Francisco de Paula Martínez de la Rosa (Berdejo Gómez y Arroyo) 1787-1862
Spanish statesman, playwright, poet, historian, essayist, novelist, and children's writer.
An early supporter of the Spanish constitution of 1812 and a minister of Spain, Martínez de la Rosa was a noted playwright whose play La conjuración de Venecia (1830; Tragedy of the Conspiracy of Venice) is traditionally viewed as the first expression of Romanticism in Spanish theater. A revolutionary in his youth, Martínez de la Rosa was imprisoned and later exiled, but nevertheless developed a moderate political view and advocated constitutional monarchy. The theme of political moderation, along with Martínez de la Rosa's moralism and neoclassical manner, figure prominently in his collected writings, which in addition to drama, include significant works of poetry and history. As premier of Spain, he is remembered for his skilled oratory and signing of a treaty to suppress the North African slave trade. As a writer, he is said to occupy a transitional place in Spanish literature, illustrated principally by his historical tragedies, which are thought to represent the shift from eighteenth-century classicism to early Romanticism in Spain.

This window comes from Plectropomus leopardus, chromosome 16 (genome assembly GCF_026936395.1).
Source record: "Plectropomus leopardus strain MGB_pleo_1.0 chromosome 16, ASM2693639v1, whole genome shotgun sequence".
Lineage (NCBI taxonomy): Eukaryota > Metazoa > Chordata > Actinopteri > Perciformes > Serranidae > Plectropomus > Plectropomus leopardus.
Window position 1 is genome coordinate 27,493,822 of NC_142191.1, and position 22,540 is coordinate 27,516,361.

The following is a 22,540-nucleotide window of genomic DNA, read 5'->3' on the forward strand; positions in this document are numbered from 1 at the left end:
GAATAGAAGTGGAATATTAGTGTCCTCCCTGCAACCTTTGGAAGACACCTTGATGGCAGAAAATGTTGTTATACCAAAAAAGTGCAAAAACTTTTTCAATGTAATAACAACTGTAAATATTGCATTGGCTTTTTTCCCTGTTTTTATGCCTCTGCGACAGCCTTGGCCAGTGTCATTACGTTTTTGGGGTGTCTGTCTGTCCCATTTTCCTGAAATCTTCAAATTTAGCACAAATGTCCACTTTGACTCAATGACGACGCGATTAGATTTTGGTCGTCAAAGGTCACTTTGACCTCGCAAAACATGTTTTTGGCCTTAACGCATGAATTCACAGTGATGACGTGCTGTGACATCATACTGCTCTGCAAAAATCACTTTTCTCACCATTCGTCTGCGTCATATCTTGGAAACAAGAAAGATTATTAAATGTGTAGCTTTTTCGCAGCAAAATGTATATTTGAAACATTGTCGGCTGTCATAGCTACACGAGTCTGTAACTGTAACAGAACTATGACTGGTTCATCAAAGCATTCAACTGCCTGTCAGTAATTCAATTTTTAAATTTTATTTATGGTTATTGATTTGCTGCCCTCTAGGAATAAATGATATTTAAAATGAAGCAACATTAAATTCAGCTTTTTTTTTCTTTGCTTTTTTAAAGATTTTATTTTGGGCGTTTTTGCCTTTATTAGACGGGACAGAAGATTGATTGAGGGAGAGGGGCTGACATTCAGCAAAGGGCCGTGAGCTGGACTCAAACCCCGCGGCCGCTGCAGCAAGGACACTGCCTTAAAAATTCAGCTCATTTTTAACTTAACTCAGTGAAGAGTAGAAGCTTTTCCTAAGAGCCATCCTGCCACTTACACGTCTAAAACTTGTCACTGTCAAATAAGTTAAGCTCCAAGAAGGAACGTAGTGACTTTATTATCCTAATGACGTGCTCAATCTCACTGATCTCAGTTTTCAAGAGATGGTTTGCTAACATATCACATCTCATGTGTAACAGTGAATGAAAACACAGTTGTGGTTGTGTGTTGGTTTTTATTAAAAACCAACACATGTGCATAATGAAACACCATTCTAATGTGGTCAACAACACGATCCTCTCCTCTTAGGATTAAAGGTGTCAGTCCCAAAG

Martínez de la Rosa was born in 1787 into a wealthy and established bourgeois family of Granada, Spain. His father encouraged him in the study of science, languages, and classical literature, and the precocious Martínez de la Rosa excelled as a student. He received a doctorate in civil law in 1804 and was subsequently awarded a professorship in moral philosophy at the University of Granada. Martínez de la Rosa began writing while obtaining his university degree, often responding through poetry to the turbulent period of Spanish history in which he lived. In 1808 Napoleonic France invaded Spain and Martínez de la Rosa became part of the literary and political resistance. As an active member of the revolutionary constitutionalists at this time, he was sent on a mission to Cádiz to secure weapons for his cause. The following year, in response to a literary contest held by the Central Junta to memorialize Spanish victories against France, Martínez de la Rosa wrote the poem “Zaragoza,” first published in London in 1811. Soon, however, French troops pushed the Spanish back as far as Cádiz and Martínez de la Rosa decided to depart for England, where he was later engaged in both diplomatic and literary activities. After returning to Cádiz in 1811, he continued his involvement in revolutionary politics. His first play, the comedy Lo que puede un empleo, was performed in Cádiz while the city was under siege in 1812. By the time the attack had ceased, he had produced another play, La viuda de Padilla (first printed in 1814; The Widow of Padilla). 1813 saw his election to the governing Cortes as deputy from Granada. The ensuing coup d'état of Ferdinand VII, which restored the former absolute monarch to power, signaled a dramatic shift in Martínez de la Rosa's career. As a leader of the constitutional government he was accused of treason by Ferdinand and sentenced to prison, first in Madrid and later for a ten-year term at the North African Peñón de la Gomera. While in the penal colony, Martínez de la Rosa began his Poética y anotaciones (1827) and numerous other works. A victory by the constitutionalists in Spain prompted his early release from prison in 1820. His political views having shifted from revolutionary to moderate following his incarceration, Martínez de la Rosa was appointed prime minister by Ferdinand in 1822, but the fell out of favor with both the newly-strengthened king and with his former liberal allies by the following year and was forced to flee to France. Exiled in Paris for the next eight years, Martínez de la Rosa wrote what were to become his most enduring literary works, including his La conjuración de Venecia. He was able to return to Madrid by 1830, and reestablished himself both as a statesman and a successful writer. The mid-1830s witnessed the high point of his influence as premier of Spain. He also continued to write and publish, focusing increasingly on history, notably in his ten-volume study of European history El espíritu del siglo (1835-51; Spirit of the Age). Martínez de la Rosa left politics in 1840, withdrawing to Paris in order to pursue his writing, although he was recalled briefly to diplomatic service in 1848 as ambassador to Italy. He died in Madrid in 1862.